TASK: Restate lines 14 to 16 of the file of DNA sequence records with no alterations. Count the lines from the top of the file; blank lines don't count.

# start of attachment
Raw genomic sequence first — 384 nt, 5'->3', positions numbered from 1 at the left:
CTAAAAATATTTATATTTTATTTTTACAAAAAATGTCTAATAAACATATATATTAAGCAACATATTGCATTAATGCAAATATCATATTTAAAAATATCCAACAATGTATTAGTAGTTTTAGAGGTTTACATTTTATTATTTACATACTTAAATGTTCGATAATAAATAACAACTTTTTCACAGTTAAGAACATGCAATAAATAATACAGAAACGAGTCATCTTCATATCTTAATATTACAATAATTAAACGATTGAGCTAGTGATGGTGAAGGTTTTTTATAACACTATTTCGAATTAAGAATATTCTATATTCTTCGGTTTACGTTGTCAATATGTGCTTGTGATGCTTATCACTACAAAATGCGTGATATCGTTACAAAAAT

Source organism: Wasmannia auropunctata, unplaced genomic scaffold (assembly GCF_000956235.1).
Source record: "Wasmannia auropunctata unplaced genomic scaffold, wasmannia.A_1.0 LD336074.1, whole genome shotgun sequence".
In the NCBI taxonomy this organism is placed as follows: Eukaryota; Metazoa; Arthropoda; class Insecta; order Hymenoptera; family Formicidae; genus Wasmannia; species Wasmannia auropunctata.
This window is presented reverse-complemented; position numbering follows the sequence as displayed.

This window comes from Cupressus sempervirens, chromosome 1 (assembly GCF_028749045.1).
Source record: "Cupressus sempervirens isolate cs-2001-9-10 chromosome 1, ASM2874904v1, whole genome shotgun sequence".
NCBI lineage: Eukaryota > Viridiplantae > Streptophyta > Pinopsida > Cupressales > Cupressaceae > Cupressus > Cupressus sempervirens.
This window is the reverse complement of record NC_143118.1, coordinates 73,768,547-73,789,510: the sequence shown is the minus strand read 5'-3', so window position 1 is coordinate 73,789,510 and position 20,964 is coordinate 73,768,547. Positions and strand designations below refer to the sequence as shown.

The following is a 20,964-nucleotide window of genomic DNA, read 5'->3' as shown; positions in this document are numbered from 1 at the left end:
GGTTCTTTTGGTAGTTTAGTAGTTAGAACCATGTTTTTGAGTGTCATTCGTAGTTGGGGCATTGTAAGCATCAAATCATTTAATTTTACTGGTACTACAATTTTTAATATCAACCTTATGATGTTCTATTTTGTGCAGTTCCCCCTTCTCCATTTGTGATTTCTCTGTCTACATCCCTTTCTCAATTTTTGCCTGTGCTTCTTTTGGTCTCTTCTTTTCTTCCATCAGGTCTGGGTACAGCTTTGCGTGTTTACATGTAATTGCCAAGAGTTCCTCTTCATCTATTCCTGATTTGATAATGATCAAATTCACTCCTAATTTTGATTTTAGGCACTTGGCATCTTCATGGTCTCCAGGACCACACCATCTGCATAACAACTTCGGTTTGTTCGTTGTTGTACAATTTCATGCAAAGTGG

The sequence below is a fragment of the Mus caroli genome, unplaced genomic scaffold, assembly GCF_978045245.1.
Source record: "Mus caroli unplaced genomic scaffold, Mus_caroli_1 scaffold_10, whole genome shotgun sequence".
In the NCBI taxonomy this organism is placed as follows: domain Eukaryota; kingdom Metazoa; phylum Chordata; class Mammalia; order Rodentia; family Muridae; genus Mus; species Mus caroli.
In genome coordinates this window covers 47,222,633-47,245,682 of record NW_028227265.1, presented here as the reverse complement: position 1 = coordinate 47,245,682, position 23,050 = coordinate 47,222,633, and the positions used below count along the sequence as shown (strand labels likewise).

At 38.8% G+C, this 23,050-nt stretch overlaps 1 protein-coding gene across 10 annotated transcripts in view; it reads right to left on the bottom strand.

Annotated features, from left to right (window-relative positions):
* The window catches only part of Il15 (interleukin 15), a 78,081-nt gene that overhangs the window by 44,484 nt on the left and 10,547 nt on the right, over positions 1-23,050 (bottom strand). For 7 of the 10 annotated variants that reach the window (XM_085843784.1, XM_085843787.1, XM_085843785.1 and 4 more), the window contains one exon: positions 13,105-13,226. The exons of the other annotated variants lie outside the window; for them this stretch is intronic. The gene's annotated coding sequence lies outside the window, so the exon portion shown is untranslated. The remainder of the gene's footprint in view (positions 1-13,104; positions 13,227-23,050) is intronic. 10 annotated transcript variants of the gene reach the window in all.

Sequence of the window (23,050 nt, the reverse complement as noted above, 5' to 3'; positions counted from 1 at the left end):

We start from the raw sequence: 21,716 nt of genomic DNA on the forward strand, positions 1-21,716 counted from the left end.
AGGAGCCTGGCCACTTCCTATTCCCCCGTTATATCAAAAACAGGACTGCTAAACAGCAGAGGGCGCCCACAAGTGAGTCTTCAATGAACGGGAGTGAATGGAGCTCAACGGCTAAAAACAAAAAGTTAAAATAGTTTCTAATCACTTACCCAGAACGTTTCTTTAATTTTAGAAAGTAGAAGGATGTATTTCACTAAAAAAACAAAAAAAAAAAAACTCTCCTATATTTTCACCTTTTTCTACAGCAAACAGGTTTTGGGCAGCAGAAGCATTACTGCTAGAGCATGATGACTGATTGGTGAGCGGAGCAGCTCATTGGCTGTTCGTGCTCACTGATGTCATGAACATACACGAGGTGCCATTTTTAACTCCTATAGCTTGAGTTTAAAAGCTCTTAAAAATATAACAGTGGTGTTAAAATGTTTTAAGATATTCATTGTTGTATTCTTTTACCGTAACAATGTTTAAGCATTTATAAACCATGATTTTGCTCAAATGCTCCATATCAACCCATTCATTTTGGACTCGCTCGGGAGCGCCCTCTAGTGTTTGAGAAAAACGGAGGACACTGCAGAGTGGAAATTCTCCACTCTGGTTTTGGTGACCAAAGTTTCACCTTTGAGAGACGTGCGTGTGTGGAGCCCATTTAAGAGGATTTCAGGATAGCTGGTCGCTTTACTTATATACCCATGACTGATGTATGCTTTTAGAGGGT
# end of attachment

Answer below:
Source record: "Mus caroli unplaced genomic scaffold, Mus_caroli_1 scaffold_10, whole genome shotgun sequence".
In the NCBI taxonomy this organism is placed as follows: domain Eukaryota; kingdom Metazoa; phylum Chordata; class Mammalia; order Rodentia; family Muridae; genus Mus; species Mus caroli.
In genome coordinates this window covers 47,222,633-47,245,682 of record NW_028227265.1, presented here as the reverse complement: position 1 = coordinate 47,245,682, position 23,050 = coordinate 47,222,633, and the positions used below count along the sequence as shown (strand labels likewise).